Sunday, June 16, 2019

FYI: 7th Cir Creates Split on Spokeo Standing, Rules in Favor of Defendant in FDCPA Disclosure Case

The U.S. Court of Appeals for the Seventh Circuit recently affirmed a trial court's ruling that a debtor lacked Article III standing to sue a debt collector for failing to notify her in its debt validation letter that to trigger the federal Fair Debt Collection Practices Act's ("FDCPA") protections she had to communicate a dispute in writing because the only harm she suffered was receiving the incomplete letter.

 

In so ruling, the Seventh Circuit created a circuit split on this issue as in Macy v. GC Services Limited Partnership, 897 F.3d 747 (6th Cir. 2018), the Sixth Circuit held under identical facts that the complaint in that case alleged a concrete injury because depriving a consumer of this information put them at a greater risk of future harm.

 

A copy of the opinion is available at:  Link to Opinion

 

A debt collector sent a letter to a debtor demanding payment that largely complied with section 1692g(a) of the FDCPA, except it did not state that the debtor had to send any dispute to the debt collector in writing. 

 

The debtor sued on behalf of herself and a putative class alleging that the letter violated the FDCPA.  As you may recall, a 1692g(a) notice must state, among other items, that a debtor has two options to verify her debt. 

 

First, the debtor must notify the debt collector "in writing" that she disputes the debt. § 1692g(a)(4). Second, the debtor may send a "written request" to the debt collector for the name and address of the original creditor. § 1692g(a)(5).

 

The debtor did not allege that she sent a dispute regarding the debt or that she would do so, but claimed the letter breached her rights under the FDCPA and sought to recover $1,000 in statutory damages for herself, a statutory award for the class members, attorneys' fees, and costs.

 

While the case was pending the Seventh Circuit decided Groshek v. Time Warner Cable, Inc., 865 F.3d 884 (7th Cir. 2017), which followed the Supreme Court's Spokeo decision in holding that without anything more "a plaintiff cannot satisfy the injuryinfact element of standing simply by alleging that the defendant violated a disclosure provision of a consumer protection statute."  As such, the trial court concluded that the debtor lacked Article III standing.

 

This appeal followed.

 

Initially, the Seventh Circuit observed that to establish standing a plaintiff must allege "an injury-in-fact that is traceable to the defendant's conduct and redressable by a favorable judicial decision."  This case concerns the first injury-in-fact requirement which involves "an invasion of a legally protected interest which is (a) concrete and particularized and (b) actual or imminent, not conjectural or hypothetical."

 

Although Congress enabled consumers to sue debt collectors that fail to comply with the FDCPA, 15 U.S.C. § 1692k(a), the Seventh Circuit held that this does not mean that every plaintiff has standing as even in the context of a statutory violation.  Instead, the Court held, Congress must adhere to Article III's requirement that a plaintiff suffer "a concrete injury."   A "bare procedural violation" like the one the debtor alleged here does not satisfy this requirement.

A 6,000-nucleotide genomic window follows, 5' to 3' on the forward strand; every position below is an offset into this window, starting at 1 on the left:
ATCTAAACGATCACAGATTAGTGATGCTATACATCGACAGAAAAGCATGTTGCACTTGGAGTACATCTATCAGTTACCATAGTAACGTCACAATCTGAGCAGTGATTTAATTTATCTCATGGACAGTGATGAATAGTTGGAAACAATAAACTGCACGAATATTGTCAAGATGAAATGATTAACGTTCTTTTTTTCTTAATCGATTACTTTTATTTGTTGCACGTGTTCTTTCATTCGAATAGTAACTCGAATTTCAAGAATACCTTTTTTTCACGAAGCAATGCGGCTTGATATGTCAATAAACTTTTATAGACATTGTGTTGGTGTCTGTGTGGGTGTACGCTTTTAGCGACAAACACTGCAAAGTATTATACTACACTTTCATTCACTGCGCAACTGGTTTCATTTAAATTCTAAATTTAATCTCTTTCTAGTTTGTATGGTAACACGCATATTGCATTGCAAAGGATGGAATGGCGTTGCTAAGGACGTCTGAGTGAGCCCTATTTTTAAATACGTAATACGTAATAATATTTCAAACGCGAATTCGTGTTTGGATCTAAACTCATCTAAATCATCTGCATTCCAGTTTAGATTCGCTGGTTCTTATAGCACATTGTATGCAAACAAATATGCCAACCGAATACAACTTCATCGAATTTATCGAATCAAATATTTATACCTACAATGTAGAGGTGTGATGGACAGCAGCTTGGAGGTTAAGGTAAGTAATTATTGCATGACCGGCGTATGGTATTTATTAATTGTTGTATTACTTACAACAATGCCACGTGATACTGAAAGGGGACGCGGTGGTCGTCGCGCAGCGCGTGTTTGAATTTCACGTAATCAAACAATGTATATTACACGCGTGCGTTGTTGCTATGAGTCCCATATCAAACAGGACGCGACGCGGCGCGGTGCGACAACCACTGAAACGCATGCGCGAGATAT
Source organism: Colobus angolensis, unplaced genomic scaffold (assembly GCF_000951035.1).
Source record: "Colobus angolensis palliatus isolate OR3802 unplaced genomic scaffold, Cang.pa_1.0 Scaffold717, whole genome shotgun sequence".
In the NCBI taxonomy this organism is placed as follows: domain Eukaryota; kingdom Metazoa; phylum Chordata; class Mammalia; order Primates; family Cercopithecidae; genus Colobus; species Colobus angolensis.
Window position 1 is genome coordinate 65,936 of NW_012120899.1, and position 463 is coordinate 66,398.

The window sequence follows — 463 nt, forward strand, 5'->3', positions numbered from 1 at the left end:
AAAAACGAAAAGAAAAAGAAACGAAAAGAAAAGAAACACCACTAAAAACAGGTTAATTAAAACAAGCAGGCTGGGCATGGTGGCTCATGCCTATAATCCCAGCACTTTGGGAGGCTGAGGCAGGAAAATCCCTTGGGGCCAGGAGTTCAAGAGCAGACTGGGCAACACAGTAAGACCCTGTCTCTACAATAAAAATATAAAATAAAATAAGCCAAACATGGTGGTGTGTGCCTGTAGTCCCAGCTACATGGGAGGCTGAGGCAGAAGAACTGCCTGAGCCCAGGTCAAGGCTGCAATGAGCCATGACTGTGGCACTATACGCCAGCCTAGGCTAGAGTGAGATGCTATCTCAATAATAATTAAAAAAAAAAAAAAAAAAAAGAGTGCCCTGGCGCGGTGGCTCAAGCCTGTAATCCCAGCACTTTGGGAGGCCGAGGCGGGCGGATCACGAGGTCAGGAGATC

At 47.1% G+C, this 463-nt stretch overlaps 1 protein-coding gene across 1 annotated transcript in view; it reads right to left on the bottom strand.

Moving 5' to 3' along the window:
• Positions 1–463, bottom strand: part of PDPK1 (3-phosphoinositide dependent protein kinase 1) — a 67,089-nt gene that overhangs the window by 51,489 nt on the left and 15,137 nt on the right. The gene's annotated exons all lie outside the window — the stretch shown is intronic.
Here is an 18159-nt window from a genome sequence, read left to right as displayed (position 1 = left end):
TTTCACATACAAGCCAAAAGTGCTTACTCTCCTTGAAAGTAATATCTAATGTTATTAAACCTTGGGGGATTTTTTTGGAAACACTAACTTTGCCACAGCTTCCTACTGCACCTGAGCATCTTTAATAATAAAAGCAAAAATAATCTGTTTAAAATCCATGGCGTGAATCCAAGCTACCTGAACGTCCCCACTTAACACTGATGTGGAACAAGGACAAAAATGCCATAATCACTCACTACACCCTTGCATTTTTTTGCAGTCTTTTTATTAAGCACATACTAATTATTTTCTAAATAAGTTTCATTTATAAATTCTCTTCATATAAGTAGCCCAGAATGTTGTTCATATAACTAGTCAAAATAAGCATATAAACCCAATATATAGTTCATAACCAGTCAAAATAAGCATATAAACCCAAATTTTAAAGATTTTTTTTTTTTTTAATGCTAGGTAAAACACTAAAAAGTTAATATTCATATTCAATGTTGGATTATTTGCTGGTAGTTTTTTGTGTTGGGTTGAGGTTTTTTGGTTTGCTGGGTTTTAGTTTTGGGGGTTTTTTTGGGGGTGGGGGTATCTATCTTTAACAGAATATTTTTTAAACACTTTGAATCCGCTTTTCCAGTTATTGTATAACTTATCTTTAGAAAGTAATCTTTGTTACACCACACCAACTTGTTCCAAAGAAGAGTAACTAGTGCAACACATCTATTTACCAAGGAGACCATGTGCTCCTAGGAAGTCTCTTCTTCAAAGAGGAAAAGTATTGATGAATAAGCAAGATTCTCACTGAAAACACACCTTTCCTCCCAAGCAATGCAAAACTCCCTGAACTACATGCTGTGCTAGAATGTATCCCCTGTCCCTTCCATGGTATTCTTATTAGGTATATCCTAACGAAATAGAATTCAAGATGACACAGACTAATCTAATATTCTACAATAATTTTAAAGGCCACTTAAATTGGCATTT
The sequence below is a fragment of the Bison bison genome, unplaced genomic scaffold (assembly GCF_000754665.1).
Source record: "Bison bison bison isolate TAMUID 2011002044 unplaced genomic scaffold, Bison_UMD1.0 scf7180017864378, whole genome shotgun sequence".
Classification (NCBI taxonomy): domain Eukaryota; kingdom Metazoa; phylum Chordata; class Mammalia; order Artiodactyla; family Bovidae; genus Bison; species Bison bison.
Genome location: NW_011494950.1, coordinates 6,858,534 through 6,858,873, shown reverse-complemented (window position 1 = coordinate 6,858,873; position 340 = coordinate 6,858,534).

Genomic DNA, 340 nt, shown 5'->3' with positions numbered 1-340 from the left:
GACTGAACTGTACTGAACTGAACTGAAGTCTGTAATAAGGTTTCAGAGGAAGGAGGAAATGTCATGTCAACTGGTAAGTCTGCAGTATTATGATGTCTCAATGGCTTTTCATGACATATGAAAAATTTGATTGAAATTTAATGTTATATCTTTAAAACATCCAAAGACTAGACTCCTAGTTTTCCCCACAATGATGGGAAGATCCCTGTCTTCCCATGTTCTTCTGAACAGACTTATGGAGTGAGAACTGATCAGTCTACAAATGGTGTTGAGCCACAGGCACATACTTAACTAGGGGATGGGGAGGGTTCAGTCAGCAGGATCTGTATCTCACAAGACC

The Seventh Circuit acknowledged that the Sixth Circuit's opinion in Macy, under a nearly identical fact pattern, concluded that a failure to notify plaintiffs that they had to dispute their debts in writing established a concrete injury sufficient to confer Article III standing because "[w]ithout the information about the inwriting requirement, Plaintiffs were placed at a materially greater risk of falling victim to abusive debt collection practices."

 

The Seventh Circuit disagreed with this approach because regardless of whether the omission created a risk that consumers who sought to dispute the debt may waive their statutory rights, it created no risk for the named plaintiffs who did not dispute the debt or even plan to dispute the debt.  In the Seventh Circuit's view, the risk that the omission may harm "someone" does not confer standing.  Instead, the omission "must have risked harm to the plaintiffs."

 

Next the Seventh Circuit rejected the debtor's argument that she sufficiently alleged a concrete injury because depriving her of the knowledge that she had to submit disputes in writing constituted an "informational injury."  The Seventh Circuit had little trouble rejecting this argument because "the denial of information subject to public disclosure is one of the intangible harms that Congress has the power to make legally cognizable. (Emphasis in original).  A public disclosure law protects "the public's interest in evaluating matters of concern to the political community" and denying a request for information under such a law "necessarily implicates that interest."  The debtor did not seek and was not denied any such information. 

 

The debtor also argued that Havens Realty Corp. v. Coleman, 455 U.S. 363 (1982), demonstrated that she suffered a concrete "informational injury" because the defendant violated a statutory requirement. Havens Realty involved a minority plaintiff that sued the defendant after it "falsely told her that an apartment complex had no vacancies."  Although the plaintiff in Havens Realty did not intend to rent an apartment, she requested the information because she suspected that the defendant was practicing "unlawful racial steering."  She had a concrete injury because the Fair Housing Act gave everyone "a legal right to truthful information."  The debtor argued that the FDCPA "likewise conferred on all debtors a right to complete information about their statutory rights."